This study tells you how much rest you need during the bench press to build muscle and strength | BarBend

How long should you rest when you’re on the bench? A new study sheds some light.

Every Monday and in gyms around the world, tribes of teenagers gather at one of the local gym’s bench press stations. They take turns performing sets until, basically, failure. Sometimes there are four or five people teaming up with the same bar. If you’re at the end of the line, you’re probably waiting at least a few minutes for your turn.

Most people feel that training this way is suboptimal for breast hypertrophy. A new study from the Journal of Sports Sciences do not agree: Longer (longer) rest periods seem to correlate with better bench press performance, be it strength training or hypertrophy. (1)

A person doing the bench press at the Barbend gym.

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What the study says

The paper published in December 2023 was written by Janiijevi and colleagues and is titled: “Optimizing Mechanical Performance in the Bench Press: The Combined Influence of Interset Rest Periods and Proximity to Failure.”

In short, the researchers’ data proved it rest periods of up to five minutes between sets of bench press exercises promoted better performance than rest for one or three minutes.

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what they did

Janiijevi et al. took a small group of “physically active individuals” and assigned them various bench press protocols. Here’s a breakdown:

  • 23 participants (15 men and 8 women) were divided into one of the three groups.
  • All three groups rested for either one, three, or five minutes between sets of the Smith machine bench press.
  • Subjects completed six separate workouts from four sets at about 75% of your 1-rep max.
  • For first three workouts, participants were asked to stop benching at approx six repetitions in reserve (LAUGHS). During the last three training sessions, the participants stopped at four RIR.
  • The researchers used the participants bar speed as an indicator of proximity to failure.

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What they found

Overall, the results of this study paint a pretty intuitive picture. Longer relative rest periods support better strength training performance than short rest, a prescription made by other similar studies in the past. (2)(3) But that’s not all:

Duration of the rest period it becomes more of a factor the more weight you are liftingGenerally.

This can be attributed to the different energy resources your body relies on for activity sessions of different durations. Your muscles and central nervous system need more time to recover from heavier lifting than with lighter, endurance-focused sets.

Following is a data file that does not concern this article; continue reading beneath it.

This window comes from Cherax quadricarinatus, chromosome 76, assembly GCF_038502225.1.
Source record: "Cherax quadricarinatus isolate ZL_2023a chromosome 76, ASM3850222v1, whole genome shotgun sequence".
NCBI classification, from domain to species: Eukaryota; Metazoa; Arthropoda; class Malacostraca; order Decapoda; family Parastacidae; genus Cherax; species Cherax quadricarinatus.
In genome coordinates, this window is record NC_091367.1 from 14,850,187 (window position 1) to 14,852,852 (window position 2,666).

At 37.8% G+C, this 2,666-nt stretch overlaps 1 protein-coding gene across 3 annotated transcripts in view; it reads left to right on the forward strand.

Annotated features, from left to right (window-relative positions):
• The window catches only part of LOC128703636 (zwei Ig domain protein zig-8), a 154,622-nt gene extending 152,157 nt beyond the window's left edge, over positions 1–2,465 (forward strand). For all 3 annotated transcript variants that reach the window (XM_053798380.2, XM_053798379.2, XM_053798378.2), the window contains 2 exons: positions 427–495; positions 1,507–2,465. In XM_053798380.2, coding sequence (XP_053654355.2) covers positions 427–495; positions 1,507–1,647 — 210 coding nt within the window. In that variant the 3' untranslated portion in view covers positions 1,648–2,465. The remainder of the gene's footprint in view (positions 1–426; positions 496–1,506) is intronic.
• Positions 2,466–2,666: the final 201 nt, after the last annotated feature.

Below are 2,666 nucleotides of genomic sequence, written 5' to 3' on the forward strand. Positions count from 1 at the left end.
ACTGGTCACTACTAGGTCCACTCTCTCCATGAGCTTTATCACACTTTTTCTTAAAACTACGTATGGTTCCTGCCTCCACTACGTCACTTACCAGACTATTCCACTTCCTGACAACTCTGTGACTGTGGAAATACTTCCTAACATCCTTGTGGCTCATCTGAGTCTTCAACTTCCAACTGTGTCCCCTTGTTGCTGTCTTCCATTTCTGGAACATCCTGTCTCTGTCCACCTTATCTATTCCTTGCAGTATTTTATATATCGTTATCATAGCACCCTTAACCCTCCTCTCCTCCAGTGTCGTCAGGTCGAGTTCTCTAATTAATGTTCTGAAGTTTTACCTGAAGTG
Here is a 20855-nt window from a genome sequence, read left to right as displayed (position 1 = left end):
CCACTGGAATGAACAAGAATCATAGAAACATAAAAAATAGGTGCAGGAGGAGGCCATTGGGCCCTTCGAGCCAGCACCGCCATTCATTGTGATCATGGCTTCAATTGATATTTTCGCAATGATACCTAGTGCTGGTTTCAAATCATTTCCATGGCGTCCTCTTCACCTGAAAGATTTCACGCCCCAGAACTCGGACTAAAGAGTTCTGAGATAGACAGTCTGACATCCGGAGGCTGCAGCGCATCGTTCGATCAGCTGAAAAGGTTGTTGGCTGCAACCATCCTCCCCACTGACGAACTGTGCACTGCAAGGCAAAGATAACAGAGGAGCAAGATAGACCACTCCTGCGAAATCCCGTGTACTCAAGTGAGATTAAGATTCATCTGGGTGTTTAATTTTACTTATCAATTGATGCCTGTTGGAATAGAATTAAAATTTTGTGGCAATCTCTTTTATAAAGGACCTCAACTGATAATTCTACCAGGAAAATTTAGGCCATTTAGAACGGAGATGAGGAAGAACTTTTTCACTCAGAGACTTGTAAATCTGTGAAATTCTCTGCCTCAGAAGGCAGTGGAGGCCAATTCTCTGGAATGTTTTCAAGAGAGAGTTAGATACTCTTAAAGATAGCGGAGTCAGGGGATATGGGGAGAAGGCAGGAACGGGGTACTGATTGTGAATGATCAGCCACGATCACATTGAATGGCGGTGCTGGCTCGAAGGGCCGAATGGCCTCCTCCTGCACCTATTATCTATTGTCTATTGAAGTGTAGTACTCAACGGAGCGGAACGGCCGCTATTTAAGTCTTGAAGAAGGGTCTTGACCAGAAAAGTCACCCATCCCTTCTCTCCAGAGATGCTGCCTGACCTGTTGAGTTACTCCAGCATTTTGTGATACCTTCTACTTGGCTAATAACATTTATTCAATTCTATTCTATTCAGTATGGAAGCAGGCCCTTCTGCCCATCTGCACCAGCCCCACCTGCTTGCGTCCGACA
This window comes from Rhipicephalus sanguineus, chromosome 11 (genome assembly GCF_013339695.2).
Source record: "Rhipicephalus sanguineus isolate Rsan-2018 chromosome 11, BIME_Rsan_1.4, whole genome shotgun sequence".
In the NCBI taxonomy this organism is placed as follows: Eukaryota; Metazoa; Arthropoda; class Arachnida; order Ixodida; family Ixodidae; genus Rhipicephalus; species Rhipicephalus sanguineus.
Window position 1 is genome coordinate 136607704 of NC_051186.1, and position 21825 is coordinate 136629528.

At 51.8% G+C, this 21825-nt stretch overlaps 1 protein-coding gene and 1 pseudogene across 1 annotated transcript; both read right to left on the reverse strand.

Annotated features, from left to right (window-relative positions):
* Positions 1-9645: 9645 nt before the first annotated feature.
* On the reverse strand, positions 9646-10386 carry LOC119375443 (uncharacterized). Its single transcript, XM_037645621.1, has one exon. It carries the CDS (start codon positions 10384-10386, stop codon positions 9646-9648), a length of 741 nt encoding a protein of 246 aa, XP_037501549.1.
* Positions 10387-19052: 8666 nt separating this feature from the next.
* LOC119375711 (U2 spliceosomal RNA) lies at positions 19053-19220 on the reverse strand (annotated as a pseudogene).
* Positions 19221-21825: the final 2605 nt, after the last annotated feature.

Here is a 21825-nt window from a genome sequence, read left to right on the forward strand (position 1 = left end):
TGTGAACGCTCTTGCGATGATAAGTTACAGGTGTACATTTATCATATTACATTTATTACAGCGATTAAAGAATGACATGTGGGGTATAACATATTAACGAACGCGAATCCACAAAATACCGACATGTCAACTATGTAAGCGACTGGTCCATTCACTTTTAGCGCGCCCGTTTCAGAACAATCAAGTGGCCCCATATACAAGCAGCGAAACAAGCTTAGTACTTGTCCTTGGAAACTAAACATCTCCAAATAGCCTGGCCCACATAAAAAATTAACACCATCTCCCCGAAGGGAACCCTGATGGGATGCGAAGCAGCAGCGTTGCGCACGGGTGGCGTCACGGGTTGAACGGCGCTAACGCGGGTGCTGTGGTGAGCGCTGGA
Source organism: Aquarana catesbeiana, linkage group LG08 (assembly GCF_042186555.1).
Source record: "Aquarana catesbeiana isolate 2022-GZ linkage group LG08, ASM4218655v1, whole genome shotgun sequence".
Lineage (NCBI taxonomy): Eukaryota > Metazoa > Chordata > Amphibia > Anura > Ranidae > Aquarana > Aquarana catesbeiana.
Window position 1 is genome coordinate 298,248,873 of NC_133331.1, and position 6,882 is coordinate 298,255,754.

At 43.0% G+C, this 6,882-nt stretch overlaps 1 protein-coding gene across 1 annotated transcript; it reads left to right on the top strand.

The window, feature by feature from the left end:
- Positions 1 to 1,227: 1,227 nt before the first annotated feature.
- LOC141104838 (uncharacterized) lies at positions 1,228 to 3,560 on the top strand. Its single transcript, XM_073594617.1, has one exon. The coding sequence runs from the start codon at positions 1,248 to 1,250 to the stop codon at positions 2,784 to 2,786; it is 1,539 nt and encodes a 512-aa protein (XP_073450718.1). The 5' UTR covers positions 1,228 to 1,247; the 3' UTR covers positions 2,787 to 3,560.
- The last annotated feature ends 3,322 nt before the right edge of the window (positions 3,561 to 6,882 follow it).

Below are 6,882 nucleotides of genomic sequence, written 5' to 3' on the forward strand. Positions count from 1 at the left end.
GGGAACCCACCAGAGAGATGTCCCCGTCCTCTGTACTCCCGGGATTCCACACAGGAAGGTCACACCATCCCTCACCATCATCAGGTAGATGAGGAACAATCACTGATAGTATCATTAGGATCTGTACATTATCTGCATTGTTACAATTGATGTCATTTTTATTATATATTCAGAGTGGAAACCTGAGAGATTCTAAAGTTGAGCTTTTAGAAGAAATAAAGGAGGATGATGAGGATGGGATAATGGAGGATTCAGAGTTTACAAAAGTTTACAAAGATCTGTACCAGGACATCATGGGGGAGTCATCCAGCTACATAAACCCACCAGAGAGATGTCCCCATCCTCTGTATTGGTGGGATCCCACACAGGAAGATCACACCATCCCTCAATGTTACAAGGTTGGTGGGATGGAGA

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Power output (via bar speed) decreases rapidly with shorter rest periods.

This finding aligns with the perspectives of more contemporary sports science. The more explosive you try to lift, the more time you need to rest. An essential caveat of this study is that the authors focused on how rest periods influence sets not brought to absolute failure.

These findings may not apply if you bench press for as many reps as possible during your chest workouts. That said, training to absolute failure is not strictly necessary to build muscle or increase strength. (4)


No study is without its limitations, and this paper, while valuable, should not necessarily close the book on rest periods during strength training or powerlifting training sessions.

  • Group of participants: With only 23 total participants, the sample size was quite small.
  • Gender disparity: The authors recruited nearly twice as many men as women, which may have colored their data somewhat.
  • Selection of exercises: This study was conducted on the Smith machine bench press instead of the free weight barbell bench.

what should you do

As the authors of the paper’s abstract note, “to maintain the mechanical performance of the bench press, Rest periods between sets of five minutes are necessary when sets are completed near failure.”

They indicate that if you prefer to train a little further from failure as in, lift lighter weights shorter rest periods of around three minutes will not decrease performance much.

Tester BarBend using the REP Fitness bench for bench press.
Tester BarBend using the REP Fitness bench for bench press.

Taking five minutes to rest between sets doesn’t seem to hurt strength or muscle-building efforts. That crowd of high schoolers you see “4 on 1” on the bench press on Monday nights might have been on to something after all.

More research content


  1. Janiijevi, D., Miras-Moreno, S., Morenas-Aguilar, MD, Moraga-Maureira, E., Weakley, J., & Garca-Ramos, A. (2023). Optimizing mechanical performance in the bench press: the combined influence of interset rest periods and proximity to failure. Journal of sports sciences, 41(24), 21932200.
  2. de Salles, BF, Simo, R., Miranda, F., Novaes, J.daS., Lemos, A., & Willardson, JM (2009). Rest interval between sets in strength training. Sports Medicine (Auckland, NZ), 39(9), 765777.
  3. Senna, Gilmar W.; Willardson, Jeffrey M.; Scudese, Estevo; Simo, Roberto; Queiroz, Cristiano; Avelar, Raoni; Martin Dantas, Estlio H.. Effect of different interset rest intervals on the performance of simple and multi-joint exercises with near-maximal loads. Journal of Strength and Conditioning Research 30(3):p 710-716, March 2016.
  4. Grgic J, Schoenfeld BJ, Orazem J, Sabol F. Effects of resistance training performed to repetition failure or non-failure on muscle strength and hypertrophy: a systematic review and meta-analysis. J Sport Health Science. 2022 Mar;11(2):202-211. doi: 10.1016/j.jshs.2021.01.007. Epub 2021 Jan 23. PMID: 33497853; PMCID: PMC9068575.

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